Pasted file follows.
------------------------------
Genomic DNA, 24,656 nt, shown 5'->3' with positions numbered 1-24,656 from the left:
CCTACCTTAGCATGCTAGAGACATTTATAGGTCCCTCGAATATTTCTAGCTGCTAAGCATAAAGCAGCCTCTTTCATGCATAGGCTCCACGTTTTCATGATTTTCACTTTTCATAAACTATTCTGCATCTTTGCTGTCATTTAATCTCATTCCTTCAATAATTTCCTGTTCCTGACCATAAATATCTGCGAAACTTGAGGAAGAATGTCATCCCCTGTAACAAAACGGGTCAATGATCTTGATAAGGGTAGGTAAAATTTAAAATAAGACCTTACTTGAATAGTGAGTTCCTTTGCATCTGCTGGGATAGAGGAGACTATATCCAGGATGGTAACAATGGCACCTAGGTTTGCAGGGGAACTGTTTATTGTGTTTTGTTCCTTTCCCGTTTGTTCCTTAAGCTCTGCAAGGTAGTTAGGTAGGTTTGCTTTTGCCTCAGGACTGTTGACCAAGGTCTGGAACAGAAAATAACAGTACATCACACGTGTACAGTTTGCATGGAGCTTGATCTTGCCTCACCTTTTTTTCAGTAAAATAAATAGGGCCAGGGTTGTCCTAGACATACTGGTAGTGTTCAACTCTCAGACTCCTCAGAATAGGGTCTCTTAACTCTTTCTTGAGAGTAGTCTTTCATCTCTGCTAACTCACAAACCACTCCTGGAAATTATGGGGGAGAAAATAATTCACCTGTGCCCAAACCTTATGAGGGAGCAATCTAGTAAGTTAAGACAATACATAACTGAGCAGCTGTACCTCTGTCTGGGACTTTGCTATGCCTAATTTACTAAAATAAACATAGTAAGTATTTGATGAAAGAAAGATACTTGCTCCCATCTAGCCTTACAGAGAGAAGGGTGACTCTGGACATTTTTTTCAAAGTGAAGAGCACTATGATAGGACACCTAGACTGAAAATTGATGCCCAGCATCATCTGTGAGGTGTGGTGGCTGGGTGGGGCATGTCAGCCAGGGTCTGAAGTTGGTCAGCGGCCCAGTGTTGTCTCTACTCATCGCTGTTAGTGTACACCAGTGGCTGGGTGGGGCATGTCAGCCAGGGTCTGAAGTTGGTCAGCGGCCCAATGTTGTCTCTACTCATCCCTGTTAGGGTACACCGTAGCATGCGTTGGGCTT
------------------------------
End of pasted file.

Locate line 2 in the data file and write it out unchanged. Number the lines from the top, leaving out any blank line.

CCTACCTTAGCATGCTAGAGACATTTATAGGTCCCTCGAATATTTCTAGCTGCTAAGCATAAAGCAGCCTCTTTCATGCATAGGCTCCACGTTTTCATGATTTTCACTTTTCATAAACTATTCTGCATCTTTGCTGTCATTTAATCTCATTCCTTCAATAATTTCCTGTTCCTGACCATAAATATCTGCGAAACTTGAGGAAGAATGTCATCCCCTGTAACAAAACGGGTCAATGATCTTGATAAGGGTAGGTAAAATTTAAAATAAGACCTTACTTGAATAGTGAGTTCCTTTGCATCTGCTGGGATAGAGGAGACTATATCCAGGATGGTAACAATGGCACCTAGGTTTGCAGGGGAACTGTTTATTGTGTTTTGTTCCTTTCCCGTTTGTTCCTTAAGCTCTGCAAGGTAGTTAGGTAGGTTTGCTTTTGCCTCAGGACTGTTGACCAAGGTCTGGAACAGAAAATAACAGTACATCACACGTGTACAGTTTGCATGGAGCTTGATCTTGCCTCACCTTTTTTTCAGTAAAATAAATAGGGCCAGGGTTGTCCTAGACATACTGGTAGTGTTCAACTCTCAGACTCCTCAGAATAGGGTCTCTTAACTCTTTCTTGAGAGTAGTCTTTCATCTCTGCTAACTCACAAACCACTCCTGGAAATTATGGGGGAGAAAATAATTCACCTGTGCCCAAACCTTATGAGGGAGCAATCTAGTAAGTTAAGACAATACATAACTGAGCAGCTGTACCTCTGTCTGGGACTTTGCTATGCCTAATTTACTAAAATAAACATAGTAAGTATTTGATGAAAGAAAGATACTTGCTCCCATCTAGCCTTACAGAGAGAAGGGTGACTCTGGACATTTTTTTCAAAGTGAAGAGCACTATGATAGGACACCTAGACTGAAAATTGATGCCCAGCATCATCTGTGAGGTGTGGTGGCTGGGTGGGGCATGTCAGCCAGGGTCTGAAGTTGGTCAGCGGCCCAGTGTTGTCTCTACTCATCGCTGTTAGTGTACACCAGTGGCTGGGTGGGGCATGTCAGCCAGGGTCTGAAGTTGGTCAGCGGCCCAATGTTGTCTCTACTCATCCCTGTTAGGGTACACCGTAGCATGCGTTGGGCTT